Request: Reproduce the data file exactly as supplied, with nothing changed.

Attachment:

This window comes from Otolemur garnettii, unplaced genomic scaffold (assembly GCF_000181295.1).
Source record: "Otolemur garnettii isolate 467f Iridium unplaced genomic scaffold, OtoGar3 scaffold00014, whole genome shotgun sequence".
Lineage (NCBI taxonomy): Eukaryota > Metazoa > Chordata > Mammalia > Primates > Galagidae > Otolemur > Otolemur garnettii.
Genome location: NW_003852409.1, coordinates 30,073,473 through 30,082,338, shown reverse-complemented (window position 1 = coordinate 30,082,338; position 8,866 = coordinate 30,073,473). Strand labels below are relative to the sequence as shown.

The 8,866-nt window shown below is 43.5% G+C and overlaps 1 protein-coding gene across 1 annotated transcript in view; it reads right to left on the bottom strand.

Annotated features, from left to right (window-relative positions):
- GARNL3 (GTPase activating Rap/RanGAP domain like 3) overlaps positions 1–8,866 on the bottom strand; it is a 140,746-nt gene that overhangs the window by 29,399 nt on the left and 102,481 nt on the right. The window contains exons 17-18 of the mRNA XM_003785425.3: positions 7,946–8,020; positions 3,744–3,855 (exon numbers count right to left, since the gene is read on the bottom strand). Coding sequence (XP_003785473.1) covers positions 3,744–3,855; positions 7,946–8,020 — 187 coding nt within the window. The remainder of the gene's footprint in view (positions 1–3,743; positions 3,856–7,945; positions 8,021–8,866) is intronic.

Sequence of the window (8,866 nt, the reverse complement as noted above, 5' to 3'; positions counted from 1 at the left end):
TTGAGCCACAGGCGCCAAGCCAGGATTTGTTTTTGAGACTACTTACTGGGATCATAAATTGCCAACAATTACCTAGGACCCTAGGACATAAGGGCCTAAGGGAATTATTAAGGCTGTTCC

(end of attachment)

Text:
This window comes from Otolemur garnettii, unplaced genomic scaffold (assembly GCF_000181295.1).
Source record: "Otolemur garnettii isolate 467f Iridium unplaced genomic scaffold, OtoGar3 scaffold00014, whole genome shotgun sequence".
Lineage (NCBI taxonomy): Eukaryota > Metazoa > Chordata > Mammalia > Primates > Galagidae > Otolemur > Otolemur garnettii.
Genome location: NW_003852409.1, coordinates 30,073,473 through 30,082,338, shown reverse-complemented (window position 1 = coordinate 30,082,338; position 8,866 = coordinate 30,073,473). Strand labels below are relative to the sequence as shown.

The 8,866-nt window shown below is 43.5% G+C and overlaps 1 protein-coding gene across 1 annotated transcript in view; it reads right to left on the bottom strand.

Annotated features, from left to right (window-relative positions):
- GARNL3 (GTPase activating Rap/RanGAP domain like 3) overlaps positions 1–8,866 on the bottom strand; it is a 140,746-nt gene that overhangs the window by 29,399 nt on the left and 102,481 nt on the right. The window contains exons 17-18 of the mRNA XM_003785425.3: positions 7,946–8,020; positions 3,744–3,855 (exon numbers count right to left, since the gene is read on the bottom strand). Coding sequence (XP_003785473.1) covers positions 3,744–3,855; positions 7,946–8,020 — 187 coding nt within the window. The remainder of the gene's footprint in view (positions 1–3,743; positions 3,856–7,945; positions 8,021–8,866) is intronic.

Sequence of the window (8,866 nt, the reverse complement as noted above, 5' to 3'; positions counted from 1 at the left end):
TTGAGCCACAGGCGCCAAGCCAGGATTTGTTTTTGAGACTACTTACTGGGATCATAAATTGCCAACAATTACCTAGGACCCTAGGACATAAGGGCCTAAGGGAATTATTAAGGCTGTTCC